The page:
Introverts get their energy internally through quiet time, contemplation, and emotion. People sometimes see them as bookish or unsociable. However, introverts do enjoy activity and socializing. They just like to do those things in smaller groups. That would be something to keep in mind when planning activities in class. An introvert may do fine in a group of two or three, but could clam up in a larger group.

Introverts will take more time to process information because they process more deeply. They think out what they will say before speaking. In fact, according to an article by Tami Isaacs, PhD. in Teaching and Learning as presented on the Family Focus Website, “Research has shown that extroverts and introverts process information differently using different parts of the brain and different neurotransmitters. The extrovert draws upon small amounts of information in his short term memory in developing his thoughts, while the introvert recalls thoughts stored in his long term memory to build more complex associations. The introvert needs more time, therefore, to develop his ideas and express them.” We want to give the introvert student a little more time before calling on him. If possible, let him raise his hand first. I find it amusing how extrovert students will raise their hand whether they have an answer or not. The introvert will wait. Thought comes before action. That is one reason it is so important to give all students a chance to formulate an answer before calling on someone.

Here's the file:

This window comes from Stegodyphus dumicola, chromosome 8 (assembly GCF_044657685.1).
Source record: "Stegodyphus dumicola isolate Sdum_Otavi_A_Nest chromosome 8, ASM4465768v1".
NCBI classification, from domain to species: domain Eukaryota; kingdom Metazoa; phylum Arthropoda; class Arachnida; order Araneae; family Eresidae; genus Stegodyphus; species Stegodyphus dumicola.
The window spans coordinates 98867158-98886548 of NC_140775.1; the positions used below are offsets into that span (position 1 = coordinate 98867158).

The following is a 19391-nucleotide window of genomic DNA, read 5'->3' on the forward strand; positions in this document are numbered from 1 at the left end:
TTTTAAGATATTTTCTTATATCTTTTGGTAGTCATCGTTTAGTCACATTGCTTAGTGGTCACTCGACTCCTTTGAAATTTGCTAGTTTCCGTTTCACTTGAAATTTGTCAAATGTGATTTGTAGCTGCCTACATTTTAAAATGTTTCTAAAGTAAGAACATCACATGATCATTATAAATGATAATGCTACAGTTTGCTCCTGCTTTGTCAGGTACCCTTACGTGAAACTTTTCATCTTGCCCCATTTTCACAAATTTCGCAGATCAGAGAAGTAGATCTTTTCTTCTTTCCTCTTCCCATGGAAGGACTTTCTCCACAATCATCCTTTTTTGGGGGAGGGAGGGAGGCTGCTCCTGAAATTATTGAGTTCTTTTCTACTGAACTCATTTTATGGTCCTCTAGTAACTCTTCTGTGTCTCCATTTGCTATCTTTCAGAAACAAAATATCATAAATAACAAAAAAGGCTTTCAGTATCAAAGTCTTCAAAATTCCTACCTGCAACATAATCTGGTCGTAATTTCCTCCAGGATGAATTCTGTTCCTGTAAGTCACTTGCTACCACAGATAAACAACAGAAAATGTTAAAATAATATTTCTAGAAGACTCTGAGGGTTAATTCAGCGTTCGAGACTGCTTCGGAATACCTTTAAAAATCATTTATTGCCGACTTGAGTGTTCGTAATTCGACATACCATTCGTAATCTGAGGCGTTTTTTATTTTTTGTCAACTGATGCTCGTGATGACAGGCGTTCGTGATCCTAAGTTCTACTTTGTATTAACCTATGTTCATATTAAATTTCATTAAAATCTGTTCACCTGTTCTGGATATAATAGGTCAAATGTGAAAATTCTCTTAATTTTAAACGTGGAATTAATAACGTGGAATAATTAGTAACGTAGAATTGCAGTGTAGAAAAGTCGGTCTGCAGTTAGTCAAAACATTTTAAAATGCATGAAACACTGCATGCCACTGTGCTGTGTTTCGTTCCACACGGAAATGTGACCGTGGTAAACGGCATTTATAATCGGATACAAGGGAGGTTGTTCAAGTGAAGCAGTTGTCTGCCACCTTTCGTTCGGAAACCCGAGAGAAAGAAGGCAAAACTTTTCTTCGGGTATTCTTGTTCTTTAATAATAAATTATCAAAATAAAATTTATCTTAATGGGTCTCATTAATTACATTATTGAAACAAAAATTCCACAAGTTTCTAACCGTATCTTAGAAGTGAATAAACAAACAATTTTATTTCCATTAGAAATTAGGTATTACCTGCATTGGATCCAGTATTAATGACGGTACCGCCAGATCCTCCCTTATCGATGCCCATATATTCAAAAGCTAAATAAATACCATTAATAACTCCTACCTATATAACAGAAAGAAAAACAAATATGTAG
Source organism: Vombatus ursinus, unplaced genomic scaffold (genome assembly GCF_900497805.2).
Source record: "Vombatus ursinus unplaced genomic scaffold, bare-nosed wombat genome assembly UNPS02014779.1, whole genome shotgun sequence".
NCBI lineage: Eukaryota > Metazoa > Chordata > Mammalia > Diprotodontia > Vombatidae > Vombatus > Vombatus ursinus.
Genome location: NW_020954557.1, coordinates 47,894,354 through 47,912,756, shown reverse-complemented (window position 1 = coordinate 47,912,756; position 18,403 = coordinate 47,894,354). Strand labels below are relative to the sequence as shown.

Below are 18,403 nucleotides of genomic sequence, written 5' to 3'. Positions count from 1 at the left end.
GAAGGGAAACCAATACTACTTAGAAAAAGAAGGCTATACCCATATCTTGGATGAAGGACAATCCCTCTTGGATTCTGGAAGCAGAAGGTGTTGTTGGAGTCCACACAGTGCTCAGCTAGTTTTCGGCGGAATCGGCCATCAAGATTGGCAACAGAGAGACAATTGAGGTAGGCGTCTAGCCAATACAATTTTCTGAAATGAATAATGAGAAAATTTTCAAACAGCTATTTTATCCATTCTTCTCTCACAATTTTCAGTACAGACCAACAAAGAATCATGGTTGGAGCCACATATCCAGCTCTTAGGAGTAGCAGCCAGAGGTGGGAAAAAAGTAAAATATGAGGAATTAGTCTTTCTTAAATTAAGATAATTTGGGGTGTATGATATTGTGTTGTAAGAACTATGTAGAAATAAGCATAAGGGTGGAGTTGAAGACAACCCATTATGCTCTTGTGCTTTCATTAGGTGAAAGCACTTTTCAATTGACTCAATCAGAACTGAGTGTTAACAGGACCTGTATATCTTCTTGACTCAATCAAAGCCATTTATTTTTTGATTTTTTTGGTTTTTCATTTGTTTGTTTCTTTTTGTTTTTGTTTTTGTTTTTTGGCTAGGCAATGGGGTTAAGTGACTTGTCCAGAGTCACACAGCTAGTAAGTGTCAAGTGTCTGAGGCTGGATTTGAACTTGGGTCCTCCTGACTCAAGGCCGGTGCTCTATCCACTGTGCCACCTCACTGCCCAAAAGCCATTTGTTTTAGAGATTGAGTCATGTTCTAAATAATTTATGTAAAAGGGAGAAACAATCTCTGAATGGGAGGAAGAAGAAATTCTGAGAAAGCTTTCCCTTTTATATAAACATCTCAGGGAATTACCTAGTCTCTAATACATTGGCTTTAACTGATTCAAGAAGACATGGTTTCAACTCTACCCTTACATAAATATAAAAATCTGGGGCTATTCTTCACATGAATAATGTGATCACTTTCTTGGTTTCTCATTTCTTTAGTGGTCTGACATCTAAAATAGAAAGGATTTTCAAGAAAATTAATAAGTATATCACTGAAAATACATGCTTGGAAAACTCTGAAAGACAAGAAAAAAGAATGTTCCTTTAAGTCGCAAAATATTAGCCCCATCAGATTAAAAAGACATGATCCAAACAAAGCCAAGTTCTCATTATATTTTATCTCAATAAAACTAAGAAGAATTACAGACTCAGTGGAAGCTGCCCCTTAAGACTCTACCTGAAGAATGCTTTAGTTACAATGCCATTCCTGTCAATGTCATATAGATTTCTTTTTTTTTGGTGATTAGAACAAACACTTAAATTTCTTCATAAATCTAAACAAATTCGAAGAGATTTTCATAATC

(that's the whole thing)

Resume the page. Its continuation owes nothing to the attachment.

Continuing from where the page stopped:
Like most students, introverts will do best in a safe and supportive environment. They have to know that a wrong answer will not be laughed at by the students or the teacher. Further, the introvert will shut down with too much pressure from a teacher. Space is the key. Give the introvert student space and time to be who they are, and you will see better results.

Now that I understand myself better, I can understand my students better as well.  Are you an introvert or an extrovert?  How did that effect you in school?

Thursday, July 8, 2010

Teachers: Consider Going To A Sporting Event Or Two!

Kids don’t care what you know until they know that you care.

I don’t know where that quote came from, but I have found it to be true. It all began before I even became a teacher. My sons aren’t the most studious individuals you will ever meet. Well, okay… it was like pulling teeth to get them to study. Painful abscessed teeth. You get the picture. Anyway, I noticed that there were some teachers they would work harder for than others. What did they do that was different? These teachers went out of their way show students how important they are. Not just by greeting students by name at the door either, these went further than that. These teachers would show up at a sporting event or two. That spoke volumes to me as a parent as well. The ones I remember the most were Ms. Goetz from elementary school, and Ms. Graham from middle school. It didn’t stop there either. These teachers even went to events when the boys were no longer in their class. Word gets around. Parents and students alike knew that these two teachers were/are special. I decided that when I became a teacher, I would do the same thing. I can tell you it is very rewarding.